ONE of the many parts of Dales farming life to have changed almost beyond recognition in the matter of only a generation or two is hay time.

I'm probably a bit late to even mention this period in the agricultural calendar this year, as we had a period of great weather early in the summer in which farmers were able to get a lot of their winter feed in, though much of it would be silage these days.

But I recall that on my family's Dales farm, while we always aimed to get hay time finished so we could go and have a day out just down the road at Kilnsey Show, which falls at the end of August or beginning of September, often we were still gathering in the hay after that, probably dodging the early autumn showers as we did so.

So that's the excuse for my timing as I turn to some family history that was reawakened for me by two articles which appeared in the Craven Herald recently - Bill Mitchell's recollections on this very page about the past annual influx of Irish labourers to gather hay, and Coniston Cold farmer David Coates giving his veteran Ferguson tractor a rare run out to mow some grass.

Both my parents remembered the Irishmen who used to arrive with their finely honed scythes to work on Dales farms in the summer, a tradition which seems to have at least partly fallen victim to the Second World War.

My mother said her father refused to take any more of them on because he was so appalled by Ireland's refusal to join in the struggle against Hitler, though whether his act of principle discomfited the Irish authorities has not been recorded.

My father had slightly different story; the Irishmen, whether fearing German bombs or British conscription, stopped coming and were replaced by another source of labour - prisoners of war, who used to be brought to his father's farm and then left to their work.

There is a certain amount of national stereotyping in my father's recollection of who were the most willing workers, though perhaps with a bit of a twist. He felt slightly sorry for the southern Italians, transplanted from their Mediterranean home climate to the somewhat chillier climes of the Dales, but he took a certain amount of mischievous pleasure in recounting how at the slightest sign of rain they would be found sheltering in a barn rather than doing their allotted tasks.

The Germans were made of sterner stuff, but the hardest and most efficient worker by far, my father said, was another Italian, but from the north of the country. His attitude was entirely different to his southern compatriots, for whom he had little regard - a tale of one country, two nations, perhaps?

An even bigger change in farming practice was to come fairly shortly after the war - the emergence of the tractor.

This was a blessing so far as my father was concerned, by now a young man starting out on a farming career.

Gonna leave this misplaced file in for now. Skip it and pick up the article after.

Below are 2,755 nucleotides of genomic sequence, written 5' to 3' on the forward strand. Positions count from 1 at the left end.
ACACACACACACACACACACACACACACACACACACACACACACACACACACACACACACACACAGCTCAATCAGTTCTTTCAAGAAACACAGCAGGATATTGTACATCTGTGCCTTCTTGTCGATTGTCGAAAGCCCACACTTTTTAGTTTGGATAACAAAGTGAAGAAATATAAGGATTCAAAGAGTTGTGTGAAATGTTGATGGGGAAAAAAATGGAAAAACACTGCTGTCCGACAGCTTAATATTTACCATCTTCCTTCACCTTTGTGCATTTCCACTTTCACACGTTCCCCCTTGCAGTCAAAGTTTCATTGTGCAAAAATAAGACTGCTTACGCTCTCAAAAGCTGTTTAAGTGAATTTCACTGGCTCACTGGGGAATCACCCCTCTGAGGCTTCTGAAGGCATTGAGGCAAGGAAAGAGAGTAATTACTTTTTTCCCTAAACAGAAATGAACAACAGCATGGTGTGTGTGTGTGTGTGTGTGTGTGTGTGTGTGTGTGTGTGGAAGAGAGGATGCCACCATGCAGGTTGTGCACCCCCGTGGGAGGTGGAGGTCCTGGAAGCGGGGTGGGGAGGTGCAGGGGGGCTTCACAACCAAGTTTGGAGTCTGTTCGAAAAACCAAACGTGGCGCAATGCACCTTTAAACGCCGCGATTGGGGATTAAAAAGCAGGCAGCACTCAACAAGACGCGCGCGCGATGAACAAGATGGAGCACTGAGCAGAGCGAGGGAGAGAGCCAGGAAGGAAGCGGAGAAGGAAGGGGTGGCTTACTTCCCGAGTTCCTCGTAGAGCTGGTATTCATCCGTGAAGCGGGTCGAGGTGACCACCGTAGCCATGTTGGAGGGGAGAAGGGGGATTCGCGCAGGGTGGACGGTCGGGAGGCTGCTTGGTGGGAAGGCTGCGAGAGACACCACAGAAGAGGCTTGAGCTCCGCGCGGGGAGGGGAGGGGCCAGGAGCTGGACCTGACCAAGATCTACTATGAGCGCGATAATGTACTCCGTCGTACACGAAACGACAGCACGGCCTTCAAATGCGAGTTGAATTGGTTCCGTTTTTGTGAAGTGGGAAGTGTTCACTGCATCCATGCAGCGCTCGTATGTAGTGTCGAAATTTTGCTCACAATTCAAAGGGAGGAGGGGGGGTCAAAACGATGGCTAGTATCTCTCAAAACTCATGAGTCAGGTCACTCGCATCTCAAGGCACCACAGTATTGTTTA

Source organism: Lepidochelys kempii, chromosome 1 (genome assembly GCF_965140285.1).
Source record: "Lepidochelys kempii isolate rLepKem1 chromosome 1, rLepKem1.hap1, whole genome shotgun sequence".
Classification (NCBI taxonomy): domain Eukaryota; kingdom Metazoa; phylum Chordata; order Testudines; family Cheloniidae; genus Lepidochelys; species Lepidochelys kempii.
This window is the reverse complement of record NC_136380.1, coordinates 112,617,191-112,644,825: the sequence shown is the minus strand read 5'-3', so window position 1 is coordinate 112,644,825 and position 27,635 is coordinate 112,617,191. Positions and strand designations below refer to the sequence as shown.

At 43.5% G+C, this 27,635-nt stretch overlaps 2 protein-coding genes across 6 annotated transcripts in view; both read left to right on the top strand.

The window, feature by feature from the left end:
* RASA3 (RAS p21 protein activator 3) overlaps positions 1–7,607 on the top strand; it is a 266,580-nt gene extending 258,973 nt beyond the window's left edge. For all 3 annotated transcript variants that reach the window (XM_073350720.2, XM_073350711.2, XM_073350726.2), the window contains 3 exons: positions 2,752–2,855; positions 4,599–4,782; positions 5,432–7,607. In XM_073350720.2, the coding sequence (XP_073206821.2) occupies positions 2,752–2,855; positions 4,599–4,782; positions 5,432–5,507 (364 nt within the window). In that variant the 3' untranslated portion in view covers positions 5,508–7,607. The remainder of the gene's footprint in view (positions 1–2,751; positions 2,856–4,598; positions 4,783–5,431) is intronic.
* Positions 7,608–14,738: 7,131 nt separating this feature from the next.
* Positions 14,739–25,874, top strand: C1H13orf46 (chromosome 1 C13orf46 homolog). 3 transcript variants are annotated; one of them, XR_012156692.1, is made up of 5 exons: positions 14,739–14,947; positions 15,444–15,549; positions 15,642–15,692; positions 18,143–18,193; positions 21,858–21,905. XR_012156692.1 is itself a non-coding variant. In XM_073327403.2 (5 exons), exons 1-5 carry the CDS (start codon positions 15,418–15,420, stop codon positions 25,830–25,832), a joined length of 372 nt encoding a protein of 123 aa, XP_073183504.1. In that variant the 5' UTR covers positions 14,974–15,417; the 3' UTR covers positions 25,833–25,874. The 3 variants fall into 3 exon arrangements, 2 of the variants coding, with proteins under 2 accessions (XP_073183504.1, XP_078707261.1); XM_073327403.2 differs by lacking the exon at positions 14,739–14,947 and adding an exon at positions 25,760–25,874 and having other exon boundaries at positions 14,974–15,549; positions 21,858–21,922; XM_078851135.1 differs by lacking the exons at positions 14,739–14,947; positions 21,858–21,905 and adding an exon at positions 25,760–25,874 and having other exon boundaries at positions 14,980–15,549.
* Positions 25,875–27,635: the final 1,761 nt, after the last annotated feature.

As a small boy he had to look after the big horses who provided the non-human muscle for such tasks as mowing meadows. Unfortunately - and fans of all things equestrian should look away now - my father formed a considerable dislike of the large creatures, which apparently used to bully him by pushing him around and standing on his feet with their great hooves, particularly when he tried to rouse them early on a summer morning.

So the advent of the tractor, to his mind a much more reliable and certainly less temperamental source of help, was a great boon, and his particular favourite was a grey Ferguson machine, not unlike the one used by the aforementioned Mr Coates and featured in a YouTube video.

At this point my own memories kick in, not because I was around when the "Fergie" first appeared, but because it was still with us decades later.

In fact the little grey tractor stayed with my father for the rest of his time in farming, though it had gone into a cosy 'retirement', being kept in a barn and only coming out at hay time, when it provided occasional backup for larger and more modern machines.

The Fergie finally found a new home when my father retired and someone, I believe with an interest in collecting them, took the little machine away from its former, grateful owner.

By then our hay timing days were done - though before they ended we witnessed yet another change in farm practice.

Even though the days of horses, haystacks and pitchforks were over, with tractors to pull mowing machines, acrobats and balers, hay time on our farm meant plenty of physical labour, chucking bales onto an old wooden cart before chucking them off again and into one of those traditional stone barns.

We graduated towards the end to big bales of silage, wrapped in plastic and carried on large spikes at the back of tractors.

But the last hay field we ever cleared, in the late 1990s, provided a vision of a new world.

Time was pressing, so some neighbouring farmers who also did contracting work were booked to complete the job after we mowed the field and possibly turned the grass a couple of times. Contractors get very busy and work long hours during hay time, so it was actually dark when they arrived that summer evening.

But it didn't matter. They had plenty of electric light on their three machines, all of which would have dwarfed the grey Fergie had it not been snugly stashed in its barn. One of them nonchalantly pressed a few buttons on the side of his behemoth, and off they went . It was soon over, as my father and I just watched and wondered at all those hours of toil in the hayfield.